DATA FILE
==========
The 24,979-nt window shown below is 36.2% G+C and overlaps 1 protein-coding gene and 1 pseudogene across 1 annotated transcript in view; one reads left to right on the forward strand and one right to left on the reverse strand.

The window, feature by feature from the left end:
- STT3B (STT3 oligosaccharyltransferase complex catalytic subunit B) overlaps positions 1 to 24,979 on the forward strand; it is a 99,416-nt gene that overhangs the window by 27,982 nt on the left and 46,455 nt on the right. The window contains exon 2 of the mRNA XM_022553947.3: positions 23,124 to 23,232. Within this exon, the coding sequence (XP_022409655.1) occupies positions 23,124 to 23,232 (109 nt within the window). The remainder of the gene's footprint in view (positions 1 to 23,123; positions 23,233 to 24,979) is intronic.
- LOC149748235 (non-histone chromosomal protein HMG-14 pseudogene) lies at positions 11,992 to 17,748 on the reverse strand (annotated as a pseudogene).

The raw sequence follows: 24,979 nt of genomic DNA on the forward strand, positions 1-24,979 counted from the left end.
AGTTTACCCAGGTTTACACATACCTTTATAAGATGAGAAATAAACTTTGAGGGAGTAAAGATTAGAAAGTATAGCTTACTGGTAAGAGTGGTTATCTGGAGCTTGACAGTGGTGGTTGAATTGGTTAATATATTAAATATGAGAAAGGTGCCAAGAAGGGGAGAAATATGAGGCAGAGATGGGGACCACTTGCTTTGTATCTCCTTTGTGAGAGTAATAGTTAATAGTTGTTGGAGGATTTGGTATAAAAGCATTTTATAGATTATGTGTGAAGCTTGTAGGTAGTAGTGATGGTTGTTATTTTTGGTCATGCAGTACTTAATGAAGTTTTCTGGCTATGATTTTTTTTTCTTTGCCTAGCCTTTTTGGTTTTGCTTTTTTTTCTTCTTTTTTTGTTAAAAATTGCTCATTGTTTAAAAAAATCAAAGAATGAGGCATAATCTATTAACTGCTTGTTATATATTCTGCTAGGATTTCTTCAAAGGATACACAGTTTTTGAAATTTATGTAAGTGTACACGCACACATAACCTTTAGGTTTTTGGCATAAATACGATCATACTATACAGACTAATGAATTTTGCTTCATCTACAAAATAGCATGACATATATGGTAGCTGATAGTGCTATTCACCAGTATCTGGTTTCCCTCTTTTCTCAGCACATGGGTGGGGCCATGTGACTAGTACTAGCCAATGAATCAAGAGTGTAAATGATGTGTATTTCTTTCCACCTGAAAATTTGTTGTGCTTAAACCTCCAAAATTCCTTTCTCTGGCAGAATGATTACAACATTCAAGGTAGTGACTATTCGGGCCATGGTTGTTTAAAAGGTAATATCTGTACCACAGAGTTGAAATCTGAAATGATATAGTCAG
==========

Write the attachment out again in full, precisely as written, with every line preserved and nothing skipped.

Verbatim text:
The 24,979-nt window shown below is 36.2% G+C and overlaps 1 protein-coding gene and 1 pseudogene across 1 annotated transcript in view; one reads left to right on the forward strand and one right to left on the reverse strand.

The window, feature by feature from the left end:
- STT3B (STT3 oligosaccharyltransferase complex catalytic subunit B) overlaps positions 1 to 24,979 on the forward strand; it is a 99,416-nt gene that overhangs the window by 27,982 nt on the left and 46,455 nt on the right. The window contains exon 2 of the mRNA XM_022553947.3: positions 23,124 to 23,232. Within this exon, the coding sequence (XP_022409655.1) occupies positions 23,124 to 23,232 (109 nt within the window). The remainder of the gene's footprint in view (positions 1 to 23,123; positions 23,233 to 24,979) is intronic.
- LOC149748235 (non-histone chromosomal protein HMG-14 pseudogene) lies at positions 11,992 to 17,748 on the reverse strand (annotated as a pseudogene).

The raw sequence follows: 24,979 nt of genomic DNA on the forward strand, positions 1-24,979 counted from the left end.
AGTTTACCCAGGTTTACACATACCTTTATAAGATGAGAAATAAACTTTGAGGGAGTAAAGATTAGAAAGTATAGCTTACTGGTAAGAGTGGTTATCTGGAGCTTGACAGTGGTGGTTGAATTGGTTAATATATTAAATATGAGAAAGGTGCCAAGAAGGGGAGAAATATGAGGCAGAGATGGGGACCACTTGCTTTGTATCTCCTTTGTGAGAGTAATAGTTAATAGTTGTTGGAGGATTTGGTATAAAAGCATTTTATAGATTATGTGTGAAGCTTGTAGGTAGTAGTGATGGTTGTTATTTTTGGTCATGCAGTACTTAATGAAGTTTTCTGGCTATGATTTTTTTTTCTTTGCCTAGCCTTTTTGGTTTTGCTTTTTTTTCTTCTTTTTTTGTTAAAAATTGCTCATTGTTTAAAAAAATCAAAGAATGAGGCATAATCTATTAACTGCTTGTTATATATTCTGCTAGGATTTCTTCAAAGGATACACAGTTTTTGAAATTTATGTAAGTGTACACGCACACATAACCTTTAGGTTTTTGGCATAAATACGATCATACTATACAGACTAATGAATTTTGCTTCATCTACAAAATAGCATGACATATATGGTAGCTGATAGTGCTATTCACCAGTATCTGGTTTCCCTCTTTTCTCAGCACATGGGTGGGGCCATGTGACTAGTACTAGCCAATGAATCAAGAGTGTAAATGATGTGTATTTCTTTCCACCTGAAAATTTGTTGTGCTTAAACCTCCAAAATTCCTTTCTCTGGCAGAATGATTACAACATTCAAGGTAGTGACTATTCGGGCCATGGTTGTTTAAAAGGTAATATCTGTACCACAGAGTTGAAATCTGAAATGATATAGTCAG